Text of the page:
I have visited several art studios on my East Coast trip.
Manitoga, in Garrison (upstate) New York, is the former house and studio of industrial designer Russel (yes, only one “l”) Wright (1904-1976). The house, also known as Dragon Rock, sits on 76 acres of what was originally an abandoned quarry. Wright spent decades restoring the land, learning of its flora, fauna, rocks, trees, soil and water, and fashioning his own little world.
Several trails meander through the woods and I explored them first: brown-spotted ferns; acorns in gorgeous shades of palm green, coral, and gold; and fabulous stands of mushrooms: some scarlet, others snow white, and one fan-shaped ledge, growing out from a tree-trunk, bright orange.
The hour-and-a-half tour led up and down many sets of granite steps, through patches of mossy “lawn,” through stands of rhododendron and mountain laurel, and over bridges, all with a stunning view of the quarry, now a pond/pool (in which however no-one can swim as built-up silt and debris make it dangerous (?)).
The house was both beautiful and completely impracticable with unever floors of granite blocks, “staircases” consisting of wide, uneven granite blocks that made for stairs of irregular height, and to my mind entirely too much darkness. That was true in fact also of Fonthill Castle and the Wharton Esherick studio/museum, the two other places I toured.
Maybe I have lived out West too long, but all three places were incredibly designed and fascinating and all promised to be freezing cold, damp, and terribly gloomy in the long East Coast winters.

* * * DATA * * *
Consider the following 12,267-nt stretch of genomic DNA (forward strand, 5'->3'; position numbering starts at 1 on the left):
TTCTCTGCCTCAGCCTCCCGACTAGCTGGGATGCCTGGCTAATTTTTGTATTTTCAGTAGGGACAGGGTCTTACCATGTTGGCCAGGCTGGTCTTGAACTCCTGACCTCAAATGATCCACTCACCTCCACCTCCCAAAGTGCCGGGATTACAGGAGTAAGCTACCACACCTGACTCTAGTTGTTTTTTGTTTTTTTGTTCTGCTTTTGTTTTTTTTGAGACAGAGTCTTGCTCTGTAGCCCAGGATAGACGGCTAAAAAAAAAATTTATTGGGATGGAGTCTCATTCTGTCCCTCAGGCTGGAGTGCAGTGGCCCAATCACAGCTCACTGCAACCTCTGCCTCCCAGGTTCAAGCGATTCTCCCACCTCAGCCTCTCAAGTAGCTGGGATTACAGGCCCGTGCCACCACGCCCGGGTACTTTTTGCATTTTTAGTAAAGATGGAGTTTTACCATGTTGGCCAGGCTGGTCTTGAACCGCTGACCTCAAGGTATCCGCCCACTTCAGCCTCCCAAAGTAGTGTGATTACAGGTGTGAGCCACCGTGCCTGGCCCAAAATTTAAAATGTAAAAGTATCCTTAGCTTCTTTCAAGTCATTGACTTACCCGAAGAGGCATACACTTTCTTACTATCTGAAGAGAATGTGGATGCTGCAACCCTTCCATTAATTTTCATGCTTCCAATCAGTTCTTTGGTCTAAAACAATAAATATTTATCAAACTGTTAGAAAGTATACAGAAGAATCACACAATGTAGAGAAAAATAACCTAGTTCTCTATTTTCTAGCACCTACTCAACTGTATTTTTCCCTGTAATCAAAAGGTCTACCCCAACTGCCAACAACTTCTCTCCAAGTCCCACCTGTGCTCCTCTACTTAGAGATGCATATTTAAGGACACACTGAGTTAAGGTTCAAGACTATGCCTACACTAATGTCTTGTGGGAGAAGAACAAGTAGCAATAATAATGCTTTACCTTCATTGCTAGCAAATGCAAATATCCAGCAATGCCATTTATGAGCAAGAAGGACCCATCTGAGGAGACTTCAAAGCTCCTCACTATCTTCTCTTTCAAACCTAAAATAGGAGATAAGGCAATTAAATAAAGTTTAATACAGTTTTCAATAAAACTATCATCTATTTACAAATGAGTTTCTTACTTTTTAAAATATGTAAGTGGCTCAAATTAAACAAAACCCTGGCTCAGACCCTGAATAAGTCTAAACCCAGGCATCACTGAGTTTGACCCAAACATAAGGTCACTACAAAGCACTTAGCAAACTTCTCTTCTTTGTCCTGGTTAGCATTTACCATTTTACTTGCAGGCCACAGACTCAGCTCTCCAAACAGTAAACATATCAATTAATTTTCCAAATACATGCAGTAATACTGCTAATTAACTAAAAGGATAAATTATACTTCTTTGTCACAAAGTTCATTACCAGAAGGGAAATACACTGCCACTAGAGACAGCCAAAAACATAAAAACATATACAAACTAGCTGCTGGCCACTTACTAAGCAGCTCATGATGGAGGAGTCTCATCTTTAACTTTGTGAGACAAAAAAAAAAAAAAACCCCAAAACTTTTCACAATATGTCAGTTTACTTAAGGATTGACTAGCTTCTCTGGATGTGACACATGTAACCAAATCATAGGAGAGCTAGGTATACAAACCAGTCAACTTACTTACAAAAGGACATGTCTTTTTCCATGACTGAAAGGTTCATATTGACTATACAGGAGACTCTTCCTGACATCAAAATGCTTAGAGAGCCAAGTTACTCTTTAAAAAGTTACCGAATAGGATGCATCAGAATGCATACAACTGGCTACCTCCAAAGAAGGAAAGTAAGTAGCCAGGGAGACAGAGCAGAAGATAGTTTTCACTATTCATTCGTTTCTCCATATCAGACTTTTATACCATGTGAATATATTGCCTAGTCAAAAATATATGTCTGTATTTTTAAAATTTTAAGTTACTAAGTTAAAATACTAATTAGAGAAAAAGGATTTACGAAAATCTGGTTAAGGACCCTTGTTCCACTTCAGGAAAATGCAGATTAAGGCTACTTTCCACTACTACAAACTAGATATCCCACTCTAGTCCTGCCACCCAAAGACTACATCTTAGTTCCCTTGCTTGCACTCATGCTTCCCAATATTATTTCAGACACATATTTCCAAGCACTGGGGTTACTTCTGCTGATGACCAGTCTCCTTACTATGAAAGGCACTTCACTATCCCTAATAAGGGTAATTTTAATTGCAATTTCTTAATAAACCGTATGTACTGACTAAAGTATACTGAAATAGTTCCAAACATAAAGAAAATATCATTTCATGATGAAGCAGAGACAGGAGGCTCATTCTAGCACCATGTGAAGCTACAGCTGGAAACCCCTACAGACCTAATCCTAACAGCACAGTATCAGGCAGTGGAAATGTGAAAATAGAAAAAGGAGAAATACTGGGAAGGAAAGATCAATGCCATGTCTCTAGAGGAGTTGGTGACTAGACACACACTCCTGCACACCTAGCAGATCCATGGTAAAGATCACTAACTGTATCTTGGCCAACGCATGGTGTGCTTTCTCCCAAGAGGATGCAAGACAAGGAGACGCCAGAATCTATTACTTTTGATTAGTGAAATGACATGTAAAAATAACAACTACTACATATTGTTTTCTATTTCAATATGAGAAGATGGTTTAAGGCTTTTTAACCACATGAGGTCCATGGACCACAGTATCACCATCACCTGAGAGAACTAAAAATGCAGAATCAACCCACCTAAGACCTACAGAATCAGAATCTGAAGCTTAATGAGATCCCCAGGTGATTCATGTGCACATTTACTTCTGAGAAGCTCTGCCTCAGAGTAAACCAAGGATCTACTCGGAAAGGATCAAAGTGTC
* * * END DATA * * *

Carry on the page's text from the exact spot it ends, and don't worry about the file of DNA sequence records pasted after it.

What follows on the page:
Be that as it may, Manitoga had all kinds of inventive (for its time) touches. Formica, Naugahyde, fluourescent lights filtered through panels of burlap and waffled with fishing line filament. Styrofoam blocks for ceiling insulation, flexible black fireplace screen netting for curtains, a hidden drawer behind the dining room sideboard that slid up and down on a pulley and on which you could store dishes, glassware and such.
Wright switched out all his drapes, cushions, lighting fixtures and other accoutrements according to the season. In summer, he had long white strings depending from his living room floor-to-ceiling picture window and in winter, lengths of red ribbon (these both sounded kind of awful but you could draw them back and forth, like curtains, so that probably helped).
He pressed real leaves into one line of his dinnerware.
He lived more or less in the smaller studio and his daughter Annie (Wright’s wife Mary, also a designer, died in 1952) and her nanny lived in the house.
Those of us of a certain age will remember, at least vaguely, some of his designs. And he had one whole line made of Melamine, a substance I, for one, remember well.
We had a set of indestructible mint green Melamine dinnerware in my childhood home that we used for ages. Our dishes weren’t designed by Russel Wright, though; rather some nameless person with an eye toward an eight-children household, most of them boys, came up with a utilitarian design that would have served well for, say, an Army messhall.
I can picture those plates perfectly, having washed and dried them probably thousands of times. (Mom, always a fan of “elbow grease,” disdained a dishwasher and all these years later I agree with her completely).
Wright believed we would live happier lives if we surrounded ourselves with objects that were beautiful but not expensive.
All these years later, I agree with him completely, too.